THE GOVERNMENT HAS announced it will provide a one-off grant of €200,000 for Mountain Rescue Ireland to purchase new vehicles and equipment.
The announcement was made today by Transport Minister Leo Varadkar and Junior Tourism Minister Michael Ring.
Chris English, team leader of the Dublin-Wicklow Mountain Rescue Team, said the money is the equivalent of “almost a full year’s running costs”.
“It’s going to make a huge impact to the running of the teams across the country.”
English said that in the last ten years there has a been a big increase in the number of people the group has to rescue annually.
Some teams have seen this figure jump from 20-30 in 2004 to over 100 last year, thanks to increased hill walking and tourism.
That’s a significant increase over ten years, at a time when we’ve had our funding cut significantly.
The organisation’s budget was cut by 40% up to 2012, but has remained steady since then.
English said that, as a voluntary society, Mountain Rescue is happy to fundraise part of its running costs. Currently they have to raise about two-thirds of the money, while the government gives them a grant for the remainder.
He noted that the group would like to see this scenario reversed.
Varadkar said that he would “love” to increase funding for the organisation, but could not promise anything in the next Budget. He added that the €200,000 grant would help them to purchase “crucial” vehicles and equipment.
Mountain rescue teams play a hugely important role in supporting trekkers and mountaineers. Hill walking and adventure sports are getting more popular by the year, and play an increasingly important role in tourism.
“The various mountain rescue teams work closely with the Irish Coast Guard and the Gardaí on rescue operations. My department has stabilised current funding for mountain rescue since the general election, providing €363,000 for day to day operations since then.”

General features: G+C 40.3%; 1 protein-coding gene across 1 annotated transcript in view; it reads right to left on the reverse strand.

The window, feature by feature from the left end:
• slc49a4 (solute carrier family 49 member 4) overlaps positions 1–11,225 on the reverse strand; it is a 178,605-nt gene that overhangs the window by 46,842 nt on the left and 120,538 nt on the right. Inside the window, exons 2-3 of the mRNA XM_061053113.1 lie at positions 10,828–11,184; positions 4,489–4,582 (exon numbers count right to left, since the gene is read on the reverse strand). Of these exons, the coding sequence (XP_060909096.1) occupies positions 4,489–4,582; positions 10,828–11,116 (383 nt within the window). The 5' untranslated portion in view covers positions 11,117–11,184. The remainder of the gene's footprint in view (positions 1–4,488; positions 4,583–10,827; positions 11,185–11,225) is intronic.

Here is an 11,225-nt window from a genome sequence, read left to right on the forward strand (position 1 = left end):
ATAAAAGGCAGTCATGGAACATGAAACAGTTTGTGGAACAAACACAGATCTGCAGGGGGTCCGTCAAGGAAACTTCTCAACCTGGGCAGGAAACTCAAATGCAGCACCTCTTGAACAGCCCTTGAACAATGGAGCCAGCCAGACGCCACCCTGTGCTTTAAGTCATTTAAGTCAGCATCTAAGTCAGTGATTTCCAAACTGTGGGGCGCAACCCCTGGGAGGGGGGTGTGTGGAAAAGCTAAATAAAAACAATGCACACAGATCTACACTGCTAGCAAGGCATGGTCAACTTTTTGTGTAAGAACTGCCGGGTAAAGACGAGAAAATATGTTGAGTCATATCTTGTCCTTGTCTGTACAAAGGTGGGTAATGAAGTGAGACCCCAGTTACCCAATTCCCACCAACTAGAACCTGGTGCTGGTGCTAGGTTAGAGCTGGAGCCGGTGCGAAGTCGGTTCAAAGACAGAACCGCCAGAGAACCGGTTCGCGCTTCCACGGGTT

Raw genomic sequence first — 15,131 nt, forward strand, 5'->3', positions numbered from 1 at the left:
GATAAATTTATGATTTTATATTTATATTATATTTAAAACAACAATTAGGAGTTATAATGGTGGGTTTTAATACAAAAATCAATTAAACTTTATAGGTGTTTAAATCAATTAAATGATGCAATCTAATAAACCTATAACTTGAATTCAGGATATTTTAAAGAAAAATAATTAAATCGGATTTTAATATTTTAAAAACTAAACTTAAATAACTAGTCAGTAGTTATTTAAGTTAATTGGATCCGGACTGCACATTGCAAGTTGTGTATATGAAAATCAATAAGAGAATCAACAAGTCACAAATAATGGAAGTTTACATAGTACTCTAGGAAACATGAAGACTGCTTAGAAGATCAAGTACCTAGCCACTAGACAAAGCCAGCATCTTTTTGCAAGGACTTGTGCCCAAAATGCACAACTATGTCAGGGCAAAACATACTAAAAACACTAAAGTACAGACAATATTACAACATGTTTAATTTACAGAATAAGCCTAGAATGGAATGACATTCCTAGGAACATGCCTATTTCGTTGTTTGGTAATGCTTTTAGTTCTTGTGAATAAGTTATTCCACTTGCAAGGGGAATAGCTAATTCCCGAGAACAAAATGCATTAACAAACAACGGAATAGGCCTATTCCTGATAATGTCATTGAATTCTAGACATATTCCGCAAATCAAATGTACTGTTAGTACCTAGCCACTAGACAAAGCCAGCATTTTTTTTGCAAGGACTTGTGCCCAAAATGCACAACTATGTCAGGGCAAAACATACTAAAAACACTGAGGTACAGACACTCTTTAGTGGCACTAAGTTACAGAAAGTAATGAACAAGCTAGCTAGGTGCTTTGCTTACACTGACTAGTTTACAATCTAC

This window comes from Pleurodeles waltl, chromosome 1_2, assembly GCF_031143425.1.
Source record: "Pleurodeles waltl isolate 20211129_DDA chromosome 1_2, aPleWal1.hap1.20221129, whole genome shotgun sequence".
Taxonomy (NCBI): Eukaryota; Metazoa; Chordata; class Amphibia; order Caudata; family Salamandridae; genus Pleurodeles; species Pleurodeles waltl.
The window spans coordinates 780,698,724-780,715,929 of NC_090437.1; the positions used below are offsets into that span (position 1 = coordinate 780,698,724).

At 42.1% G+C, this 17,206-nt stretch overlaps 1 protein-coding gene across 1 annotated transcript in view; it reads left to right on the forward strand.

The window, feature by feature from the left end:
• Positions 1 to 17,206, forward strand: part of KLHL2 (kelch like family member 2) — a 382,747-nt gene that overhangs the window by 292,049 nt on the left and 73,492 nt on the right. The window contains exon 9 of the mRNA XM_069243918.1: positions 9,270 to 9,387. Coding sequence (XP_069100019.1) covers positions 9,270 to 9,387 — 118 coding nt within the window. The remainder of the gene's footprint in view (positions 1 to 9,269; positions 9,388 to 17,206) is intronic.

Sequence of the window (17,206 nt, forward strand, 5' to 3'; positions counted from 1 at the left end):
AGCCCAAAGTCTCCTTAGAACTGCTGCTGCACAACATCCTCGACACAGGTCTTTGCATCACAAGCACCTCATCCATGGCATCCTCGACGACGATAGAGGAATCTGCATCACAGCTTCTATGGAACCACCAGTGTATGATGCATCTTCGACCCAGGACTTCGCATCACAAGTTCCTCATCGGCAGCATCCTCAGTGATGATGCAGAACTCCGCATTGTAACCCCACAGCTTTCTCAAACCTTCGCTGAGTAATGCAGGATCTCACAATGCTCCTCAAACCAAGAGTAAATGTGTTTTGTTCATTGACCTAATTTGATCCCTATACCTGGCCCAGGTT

Minister Ring called on local authorities, particularly those in coastal counties, to set aside money in their budgets for mountain rescue teams, saying: “It’s the least they could do.”
As a West of Ireland Minister I am very familiar with the excellent work done by mountain rescue teams. I want to pay tribute to the heroism of these brave men who go out in all conditions, throughout the year.
“We have some of the harshest weather in the West of Ireland, and we feel the full force of the Atlantic storms. I’m delighted that we could make this special allocation.”
Ring added that he would be “delighted to serve the country to the best of my ability” should he receive a promotion in the upcoming Cabinet reshuffle.
Both Varadkar and Ring made a few quips that the Mountain Rescue’s stretcher might be needed following the reshuffle.
Varadkar said he plans to hold discussions with Justice Minister Frances Fitzgerald about improving the current oversight arrangements of the organisation.
Under Ireland’s Framework for Emergency Management, mountain rescue teams fall under the remit of the Department of Justice and are called out by the Gardaí. However, the Department of Transport administers the grant scheme, while the Coast Guard chairs the National Coordinating Committee for Mountain and Cave Rescue.
“We need greater clarity concerning which Department is responsible for funding and supporting mountain rescue teams. I intend to discuss this matter with my colleague Minister Fitzgerald and provide a better arrangement for mountain rescue,” Varadkar stated.
He noted that he had a “really productive” meeting with Justice Minister Frances Fitzgerald and the PARC Road Safety Group yesterday.
“We focused on practical things that we can do together, improving some of the administration in the courts service and also things like bringing in the third payment options when it comes to penalty points.”
The third payment system would give people an extra chance to pay a penalty points-related fine before having to appear in court.
Frances has a real feel and understanding for road safety so things are going really well.
When asked how she compared to her predecessor, Varadkar said that Alan Shatter was “extremely busy obviously with a number of different matters”, adding: “He certainly did an excellent job in a number of areas.”
“You’d be amazed sometimes at how hard it can be coordinate ministers’ diaries and get two in a room at the same time.”
In terms of the banking inquiry not being able to discuss what happening during 30 minutes of a crucial Cabinet meeting in the lead up to the bank guarantee six years ago, Varadkar said he was not overly familiar with the issue.
“I had understood that we’d passed an amendment to the Constitution to allow for Cabinet confidentiality to be lifted in some cases, but I’d need to study it more closely first.”